(btw the comparison makes no sense. NFL teams are global brands watched and followed by hundreds of millions worldwide. Classical music as an industry is a niche form of entertainment – I use this word on purpose, because it is that – it is not comparable to mass sports, at all. Unless it learns from mass sports, like Mr. Lebrecht has suggested)

    • JoshW says:

      Apples, meet oranges.

    • William II says:

      CRWang please share what you are smoking

    • MacroV says:

      Overpaid athlete? There is no such thing.

      Professional athletes are the best in the world at what they do. They have rare skills that are not easily replaced. And their skills attract viewers – live and on television – which generates a lot of revenue, of which they get a share.

      Athletes get paid what they do because they demand it and can get it, and because their work generates the revenue. They would be fools to ask for less. Muti gets what he does because he can – and the CSO apparently believes someone else would pay him that if they didn’t.

  • Richard Master says:

    Riccardo Muti is smart and he understood a long time ago that American is the Land of Opportunity.

    His comments are often misinterpreted. For example, he told the Financial Times: “When I made tours around the US, I was shocked to find reviews written on a page called ‘entertainment’: topless show next to Bruckner Seven. That says it all. ”

    US readers were offended for a comment read as disparaging. Instead, Muti meant to praise America, the place where he knew he could have it all!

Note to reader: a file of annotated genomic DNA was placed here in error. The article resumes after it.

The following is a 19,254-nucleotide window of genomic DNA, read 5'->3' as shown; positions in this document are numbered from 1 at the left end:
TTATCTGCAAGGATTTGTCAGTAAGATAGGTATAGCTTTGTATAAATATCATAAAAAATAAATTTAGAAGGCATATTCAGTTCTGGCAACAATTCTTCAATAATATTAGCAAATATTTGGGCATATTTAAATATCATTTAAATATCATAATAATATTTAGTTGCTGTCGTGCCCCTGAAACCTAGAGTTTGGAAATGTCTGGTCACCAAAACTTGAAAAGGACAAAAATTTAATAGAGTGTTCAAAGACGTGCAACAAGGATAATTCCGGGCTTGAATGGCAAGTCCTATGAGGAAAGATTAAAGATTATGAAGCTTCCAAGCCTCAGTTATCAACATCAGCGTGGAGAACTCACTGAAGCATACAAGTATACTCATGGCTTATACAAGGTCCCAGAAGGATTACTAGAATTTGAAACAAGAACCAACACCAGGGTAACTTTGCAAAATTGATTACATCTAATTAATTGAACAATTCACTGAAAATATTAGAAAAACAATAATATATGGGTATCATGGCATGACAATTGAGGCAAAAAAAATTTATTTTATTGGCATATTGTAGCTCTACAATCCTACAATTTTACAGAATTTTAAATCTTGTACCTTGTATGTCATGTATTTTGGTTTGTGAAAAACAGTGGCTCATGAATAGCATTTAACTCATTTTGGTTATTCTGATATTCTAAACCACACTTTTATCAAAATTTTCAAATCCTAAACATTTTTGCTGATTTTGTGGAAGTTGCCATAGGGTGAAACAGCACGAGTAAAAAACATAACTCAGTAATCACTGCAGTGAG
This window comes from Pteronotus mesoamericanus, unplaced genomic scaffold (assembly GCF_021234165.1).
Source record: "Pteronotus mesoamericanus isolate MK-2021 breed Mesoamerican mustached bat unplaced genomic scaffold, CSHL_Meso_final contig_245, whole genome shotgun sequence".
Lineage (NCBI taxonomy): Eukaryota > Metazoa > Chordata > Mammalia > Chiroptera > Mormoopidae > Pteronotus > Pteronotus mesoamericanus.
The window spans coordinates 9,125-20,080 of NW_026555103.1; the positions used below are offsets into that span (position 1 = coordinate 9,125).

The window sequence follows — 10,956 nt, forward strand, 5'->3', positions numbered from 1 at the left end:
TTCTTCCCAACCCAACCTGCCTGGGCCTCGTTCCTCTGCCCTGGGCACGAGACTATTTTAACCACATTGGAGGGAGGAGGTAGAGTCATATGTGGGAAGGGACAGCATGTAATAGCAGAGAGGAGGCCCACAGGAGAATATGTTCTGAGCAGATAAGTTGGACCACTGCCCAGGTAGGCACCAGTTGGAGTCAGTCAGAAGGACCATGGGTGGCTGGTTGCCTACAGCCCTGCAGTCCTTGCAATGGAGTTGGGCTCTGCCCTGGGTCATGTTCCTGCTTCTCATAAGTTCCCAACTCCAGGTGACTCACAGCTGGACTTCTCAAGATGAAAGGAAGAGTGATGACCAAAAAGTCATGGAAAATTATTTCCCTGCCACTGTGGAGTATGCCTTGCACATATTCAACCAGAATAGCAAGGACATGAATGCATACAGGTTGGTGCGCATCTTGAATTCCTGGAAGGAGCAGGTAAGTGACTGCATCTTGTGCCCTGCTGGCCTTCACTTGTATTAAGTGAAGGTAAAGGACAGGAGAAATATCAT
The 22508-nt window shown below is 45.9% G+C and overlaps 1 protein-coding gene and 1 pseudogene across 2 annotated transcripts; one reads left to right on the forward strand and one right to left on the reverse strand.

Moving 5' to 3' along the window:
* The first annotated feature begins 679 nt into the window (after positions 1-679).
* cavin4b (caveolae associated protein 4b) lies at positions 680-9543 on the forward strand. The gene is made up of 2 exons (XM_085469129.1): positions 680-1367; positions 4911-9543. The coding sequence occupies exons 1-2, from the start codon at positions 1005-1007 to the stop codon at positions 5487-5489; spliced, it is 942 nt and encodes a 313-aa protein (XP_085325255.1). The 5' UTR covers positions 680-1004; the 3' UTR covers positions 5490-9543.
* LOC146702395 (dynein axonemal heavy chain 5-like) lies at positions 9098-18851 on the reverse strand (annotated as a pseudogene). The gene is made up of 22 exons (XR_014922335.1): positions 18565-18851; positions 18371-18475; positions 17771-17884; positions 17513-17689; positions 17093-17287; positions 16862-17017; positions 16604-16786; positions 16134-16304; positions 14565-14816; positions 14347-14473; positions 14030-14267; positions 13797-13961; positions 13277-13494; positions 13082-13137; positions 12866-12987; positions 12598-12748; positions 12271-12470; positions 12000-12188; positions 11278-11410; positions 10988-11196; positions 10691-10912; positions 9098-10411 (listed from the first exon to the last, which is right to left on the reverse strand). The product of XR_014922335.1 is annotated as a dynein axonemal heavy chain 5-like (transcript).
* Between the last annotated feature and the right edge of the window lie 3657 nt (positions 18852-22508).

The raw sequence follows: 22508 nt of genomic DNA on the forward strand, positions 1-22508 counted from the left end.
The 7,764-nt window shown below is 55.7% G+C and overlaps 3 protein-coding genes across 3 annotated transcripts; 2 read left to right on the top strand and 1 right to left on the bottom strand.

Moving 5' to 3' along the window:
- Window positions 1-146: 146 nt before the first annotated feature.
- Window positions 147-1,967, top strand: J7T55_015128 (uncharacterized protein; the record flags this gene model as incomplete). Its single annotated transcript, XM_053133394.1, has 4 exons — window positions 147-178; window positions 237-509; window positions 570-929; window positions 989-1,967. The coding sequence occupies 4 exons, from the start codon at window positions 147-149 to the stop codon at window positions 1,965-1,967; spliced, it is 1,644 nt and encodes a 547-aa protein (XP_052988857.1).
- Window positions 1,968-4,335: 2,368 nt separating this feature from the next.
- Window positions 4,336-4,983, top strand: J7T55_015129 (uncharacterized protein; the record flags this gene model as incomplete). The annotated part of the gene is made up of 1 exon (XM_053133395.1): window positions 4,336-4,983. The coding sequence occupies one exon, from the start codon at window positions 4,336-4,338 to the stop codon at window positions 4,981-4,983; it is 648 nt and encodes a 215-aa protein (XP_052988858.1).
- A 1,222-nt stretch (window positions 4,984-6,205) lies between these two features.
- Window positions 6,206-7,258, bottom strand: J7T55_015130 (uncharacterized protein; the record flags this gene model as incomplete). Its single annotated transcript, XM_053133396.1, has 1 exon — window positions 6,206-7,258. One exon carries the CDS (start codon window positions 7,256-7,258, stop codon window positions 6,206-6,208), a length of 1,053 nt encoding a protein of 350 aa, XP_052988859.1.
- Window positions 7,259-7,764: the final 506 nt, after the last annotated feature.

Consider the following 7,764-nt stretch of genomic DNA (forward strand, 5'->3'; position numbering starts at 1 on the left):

• Lorenzo says:

    I remember the Maestro Riccardo Muti giving a sermon in the Vienna Philarmonic for New Year’s Day and preaching that music is a mission.

    It is a well paid mission , can I sign up?

    • Doug says:

      Asking How do I get to Carnegie Hall: Practice, my boy, Practice! If you had the talent & endurance (it takes both) in 40 years you might be able to earn that salary.

    • Luca says:

      Why not, providing you can read and study a 12-stave score and put your ideas over to what Solti once called “a hundred hostile musicians”?

  • Monsoon says:

    You shouldn’t treat these numbers reported in 990s as gospel.

    As other posters have noted, conductors can receive additional compensation outside of their salary which is not reported, such as being paid as a contractor for part of their duties, free housing, an extremely generous travel allownace, etc.

    There are a lot of reasons why orchestras and conductors want to hide what the conductor’s true pay is — such as to avoid this kind of press attention and to minimize the extent to which labor unions can use it as a data point to ask for higher wages.

    Given how much of an outlier Muti is among his peers, and that they’re all aware of how much each other are paid so they can use that when negotiating their own contracts, it seems likely that the MTT, Nelsons, YNS, and FWM all have some significant, additional income not listed in the 990. And would anyone be surprised if Salonen is getting paid as much as Muti?

  • Giora says:

    Frankly Muti isn’t worth that money, especially for symphonic repertoire. Nobody in Europe would pay that much for him!!

    • BigSir says:

      Nobody in Europe has that much to pay him.

      • HugoPreuss says:

        And yet, somehow, the European orchestras have conductors and music directors as well. And pretty good ones.

        I live in a town with 100.000 people. It has a full professional orchestra, paid for by municipal funds. (The next opera house is 30 minutes away.) Granted, it is not the Berlin Phil or the CSO, but they are still professionals who know what they are doing. And so does the music director, even though he is payed only a mere fraction of Muti’s salary.

        But then, his salary does not depend on the commendable largesse of one very rich individual, but on the will of the community and its democratically elected officials. The German system of financing orchestras and opera houses strikes me as a bit more reliable than the American one…